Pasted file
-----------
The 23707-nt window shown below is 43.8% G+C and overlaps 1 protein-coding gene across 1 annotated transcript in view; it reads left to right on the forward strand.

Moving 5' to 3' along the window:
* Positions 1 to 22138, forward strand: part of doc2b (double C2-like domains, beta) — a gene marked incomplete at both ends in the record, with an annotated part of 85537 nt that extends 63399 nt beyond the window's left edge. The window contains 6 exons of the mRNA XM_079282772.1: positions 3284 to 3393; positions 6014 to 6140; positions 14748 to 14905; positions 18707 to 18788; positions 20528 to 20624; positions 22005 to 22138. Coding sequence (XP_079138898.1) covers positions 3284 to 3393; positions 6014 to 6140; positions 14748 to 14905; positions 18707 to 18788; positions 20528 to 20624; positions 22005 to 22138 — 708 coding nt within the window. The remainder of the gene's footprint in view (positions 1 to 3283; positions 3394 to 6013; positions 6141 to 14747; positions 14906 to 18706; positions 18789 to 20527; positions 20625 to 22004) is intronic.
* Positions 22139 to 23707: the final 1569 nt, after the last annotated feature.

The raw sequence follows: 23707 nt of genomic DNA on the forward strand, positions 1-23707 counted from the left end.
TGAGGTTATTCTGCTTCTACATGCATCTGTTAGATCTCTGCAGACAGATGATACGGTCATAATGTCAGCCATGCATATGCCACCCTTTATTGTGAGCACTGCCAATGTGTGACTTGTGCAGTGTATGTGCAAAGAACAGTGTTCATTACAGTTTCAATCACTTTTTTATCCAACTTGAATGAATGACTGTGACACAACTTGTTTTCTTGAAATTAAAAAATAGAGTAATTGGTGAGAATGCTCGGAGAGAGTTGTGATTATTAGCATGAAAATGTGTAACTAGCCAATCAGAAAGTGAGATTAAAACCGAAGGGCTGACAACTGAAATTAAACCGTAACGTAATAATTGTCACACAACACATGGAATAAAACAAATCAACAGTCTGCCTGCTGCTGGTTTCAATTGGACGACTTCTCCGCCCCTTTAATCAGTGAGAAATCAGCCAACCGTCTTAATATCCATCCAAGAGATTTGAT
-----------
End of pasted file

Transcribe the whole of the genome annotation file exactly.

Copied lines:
The 23707-nt window shown below is 43.8% G+C and overlaps 1 protein-coding gene across 1 annotated transcript in view; it reads left to right on the forward strand.

Moving 5' to 3' along the window:
* Positions 1 to 22138, forward strand: part of doc2b (double C2-like domains, beta) — a gene marked incomplete at both ends in the record, with an annotated part of 85537 nt that extends 63399 nt beyond the window's left edge. The window contains 6 exons of the mRNA XM_079282772.1: positions 3284 to 3393; positions 6014 to 6140; positions 14748 to 14905; positions 18707 to 18788; positions 20528 to 20624; positions 22005 to 22138. Coding sequence (XP_079138898.1) covers positions 3284 to 3393; positions 6014 to 6140; positions 14748 to 14905; positions 18707 to 18788; positions 20528 to 20624; positions 22005 to 22138 — 708 coding nt within the window. The remainder of the gene's footprint in view (positions 1 to 3283; positions 3394 to 6013; positions 6141 to 14747; positions 14906 to 18706; positions 18789 to 20527; positions 20625 to 22004) is intronic.
* Positions 22139 to 23707: the final 1569 nt, after the last annotated feature.

The raw sequence follows: 23707 nt of genomic DNA on the forward strand, positions 1-23707 counted from the left end.
TGAGGTTATTCTGCTTCTACATGCATCTGTTAGATCTCTGCAGACAGATGATACGGTCATAATGTCAGCCATGCATATGCCACCCTTTATTGTGAGCACTGCCAATGTGTGACTTGTGCAGTGTATGTGCAAAGAACAGTGTTCATTACAGTTTCAATCACTTTTTTATCCAACTTGAATGAATGACTGTGACACAACTTGTTTTCTTGAAATTAAAAAATAGAGTAATTGGTGAGAATGCTCGGAGAGAGTTGTGATTATTAGCATGAAAATGTGTAACTAGCCAATCAGAAAGTGAGATTAAAACCGAAGGGCTGACAACTGAAATTAAACCGTAACGTAATAATTGTCACACAACACATGGAATAAAACAAATCAACAGTCTGCCTGCTGCTGGTTTCAATTGGACGACTTCTCCGCCCCTTTAATCAGTGAGAAATCAGCCAACCGTCTTAATATCCATCCAAGAGATTTGAT